University Counseling Center offers free services to people looking to alter habits

Reporter and Reporter

There are numerous ways for students to cope with an alcohol problem on campus, and students can utilize various outlets to address the issue.

The biggest step to coping is self-realization, said Faith Yingling, director of wellness at the Student Recreation Center.

Yingling said there are Alcoholics Anonymous weekly meetings on campus and other support groups at the Counseling Center to help students with their substance abuse, but in order for these to be effective the victims must be ready to make the change.

“Until you’re ready to make that change, anyone can say drinking is bad for you, but it really comes from the internal self in quitting to drink,” Yingling said. “I think that people have to be ready to quit drinking. It’s going to have to be something that will affect you to change such as family, academics, friends, a career, etc.”

Senior Nicholas Leach suffered from alcohol abuse and is still struggling with it today. Leach first realized his alcohol problem while attending the University. He was in a relationship where drinking was a part of everything the couple did.

“We couldn’t sit outside in the sun by the pool without having beers and it was bad,” Leach said. “It’s because of the environment we’re in. It’s what college students do. We get drunk all of the time and it’s not healthy.”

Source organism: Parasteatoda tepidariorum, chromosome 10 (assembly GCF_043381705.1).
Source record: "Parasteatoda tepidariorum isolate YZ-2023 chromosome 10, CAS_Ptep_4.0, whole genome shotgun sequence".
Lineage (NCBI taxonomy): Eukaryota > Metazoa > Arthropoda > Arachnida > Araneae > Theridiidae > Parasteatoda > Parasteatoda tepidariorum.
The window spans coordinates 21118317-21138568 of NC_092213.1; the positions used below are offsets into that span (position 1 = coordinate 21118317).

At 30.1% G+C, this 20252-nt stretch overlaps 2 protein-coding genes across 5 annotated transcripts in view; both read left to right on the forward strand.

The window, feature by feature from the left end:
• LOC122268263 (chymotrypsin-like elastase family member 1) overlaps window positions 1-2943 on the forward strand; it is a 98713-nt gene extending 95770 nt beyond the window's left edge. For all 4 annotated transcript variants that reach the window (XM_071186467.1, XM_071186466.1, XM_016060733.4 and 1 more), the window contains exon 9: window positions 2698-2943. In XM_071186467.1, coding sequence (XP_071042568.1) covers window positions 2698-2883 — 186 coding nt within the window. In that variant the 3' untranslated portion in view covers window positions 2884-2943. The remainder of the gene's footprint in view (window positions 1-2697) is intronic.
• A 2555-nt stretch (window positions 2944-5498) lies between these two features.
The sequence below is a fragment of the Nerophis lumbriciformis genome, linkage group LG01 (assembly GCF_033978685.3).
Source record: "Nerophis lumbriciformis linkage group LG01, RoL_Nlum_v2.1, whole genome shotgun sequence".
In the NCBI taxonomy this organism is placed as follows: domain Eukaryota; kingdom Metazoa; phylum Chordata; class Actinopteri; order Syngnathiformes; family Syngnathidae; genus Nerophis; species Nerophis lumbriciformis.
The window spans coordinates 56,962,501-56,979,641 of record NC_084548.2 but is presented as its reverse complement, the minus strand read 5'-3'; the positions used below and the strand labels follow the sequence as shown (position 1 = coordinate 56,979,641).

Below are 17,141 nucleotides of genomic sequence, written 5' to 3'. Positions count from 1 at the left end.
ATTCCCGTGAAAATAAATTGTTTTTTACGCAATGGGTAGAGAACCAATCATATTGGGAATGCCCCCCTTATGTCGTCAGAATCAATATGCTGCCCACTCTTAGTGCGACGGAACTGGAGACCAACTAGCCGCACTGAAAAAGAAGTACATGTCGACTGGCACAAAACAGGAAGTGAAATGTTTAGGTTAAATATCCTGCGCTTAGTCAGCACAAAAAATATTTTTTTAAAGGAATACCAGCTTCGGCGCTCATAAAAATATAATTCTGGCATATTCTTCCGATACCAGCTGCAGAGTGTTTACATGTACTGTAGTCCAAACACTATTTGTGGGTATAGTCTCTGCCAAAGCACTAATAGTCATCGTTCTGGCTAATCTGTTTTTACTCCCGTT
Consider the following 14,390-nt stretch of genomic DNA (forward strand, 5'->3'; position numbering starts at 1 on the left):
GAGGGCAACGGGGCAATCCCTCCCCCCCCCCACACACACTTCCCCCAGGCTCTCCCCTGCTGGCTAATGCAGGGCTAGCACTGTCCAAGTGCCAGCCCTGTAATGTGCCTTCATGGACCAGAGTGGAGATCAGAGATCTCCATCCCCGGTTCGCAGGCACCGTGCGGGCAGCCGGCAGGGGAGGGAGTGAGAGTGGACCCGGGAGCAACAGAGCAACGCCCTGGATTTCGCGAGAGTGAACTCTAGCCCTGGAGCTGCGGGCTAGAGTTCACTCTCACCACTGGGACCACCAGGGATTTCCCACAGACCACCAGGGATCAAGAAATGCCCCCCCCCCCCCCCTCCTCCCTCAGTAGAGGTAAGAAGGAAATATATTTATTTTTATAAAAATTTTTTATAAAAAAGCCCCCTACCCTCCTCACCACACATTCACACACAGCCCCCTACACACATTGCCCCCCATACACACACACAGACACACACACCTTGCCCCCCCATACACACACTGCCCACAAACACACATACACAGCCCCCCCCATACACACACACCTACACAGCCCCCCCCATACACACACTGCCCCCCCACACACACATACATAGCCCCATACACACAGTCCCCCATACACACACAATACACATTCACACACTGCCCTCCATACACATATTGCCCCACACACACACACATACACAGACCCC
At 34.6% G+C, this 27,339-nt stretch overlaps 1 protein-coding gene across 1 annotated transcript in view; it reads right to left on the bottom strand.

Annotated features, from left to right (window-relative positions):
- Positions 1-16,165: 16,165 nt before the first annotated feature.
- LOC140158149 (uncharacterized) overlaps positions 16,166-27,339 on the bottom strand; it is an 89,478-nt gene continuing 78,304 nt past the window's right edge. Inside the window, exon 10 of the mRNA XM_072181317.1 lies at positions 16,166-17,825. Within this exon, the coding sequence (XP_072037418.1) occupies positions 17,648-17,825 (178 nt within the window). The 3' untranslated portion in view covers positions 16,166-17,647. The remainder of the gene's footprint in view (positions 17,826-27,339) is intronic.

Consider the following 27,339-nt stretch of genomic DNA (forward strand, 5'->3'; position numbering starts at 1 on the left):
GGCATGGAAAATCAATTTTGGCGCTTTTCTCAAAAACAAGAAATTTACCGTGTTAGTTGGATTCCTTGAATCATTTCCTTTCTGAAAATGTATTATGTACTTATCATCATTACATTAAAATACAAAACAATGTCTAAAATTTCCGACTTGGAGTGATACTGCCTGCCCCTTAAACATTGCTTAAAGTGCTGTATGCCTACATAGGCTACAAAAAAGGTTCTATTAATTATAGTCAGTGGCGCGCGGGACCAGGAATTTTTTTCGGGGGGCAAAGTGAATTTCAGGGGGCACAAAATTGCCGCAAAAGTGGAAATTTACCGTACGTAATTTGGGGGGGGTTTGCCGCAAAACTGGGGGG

Leach said his relationship with alcohol began like any other college student, such as binge drinking on the weekends.

“I realized I was a bit out of control when I first came to college because I was throwing up every time I would drink,” Leach said. “I didn’t start drinking heavily until college.”

Alicia Komives, alcohol and other drug prevention specialist at the Counseling Center, said the difficulty in quitting to drink varies depending on the type of situation and the relationship between the individual and alcohol.

“There are some people who see their drinking as a problem and are able to recognize it on their own, and there are others that can’t,” Komives said. “The people who are addicted to alcohol in this situation are going to need to work at this daily.”

Komives said what she sees from a lot of college students is they have some problems with drinking and with alcohol abuse, but students typically aren’t physically dependent on the substance.

“The challenge for college students is based on who their surroundings and peers are,” Komives said. “A lot of the students say that everybody is drinking. If you can seek out other people who aren’t drinking that is a huge benefit.”

Leach said he wants people to recognize that getting drunk isn’t an excuse to act like an idiot and do things they wouldn’t normally do.

“We should be ashamed of the things that we do when we’re drunk and we need to take responsibility for that,” Leach said. “We’re socialized to just excuse things that happen when we’re drunk. This shouldn’t be the place to act like a fool because we should never act this way.”

If you have a problem with drugs or alcohol, call the Counseling Center at 419-372-2081 for more information. Services provided are free of charge.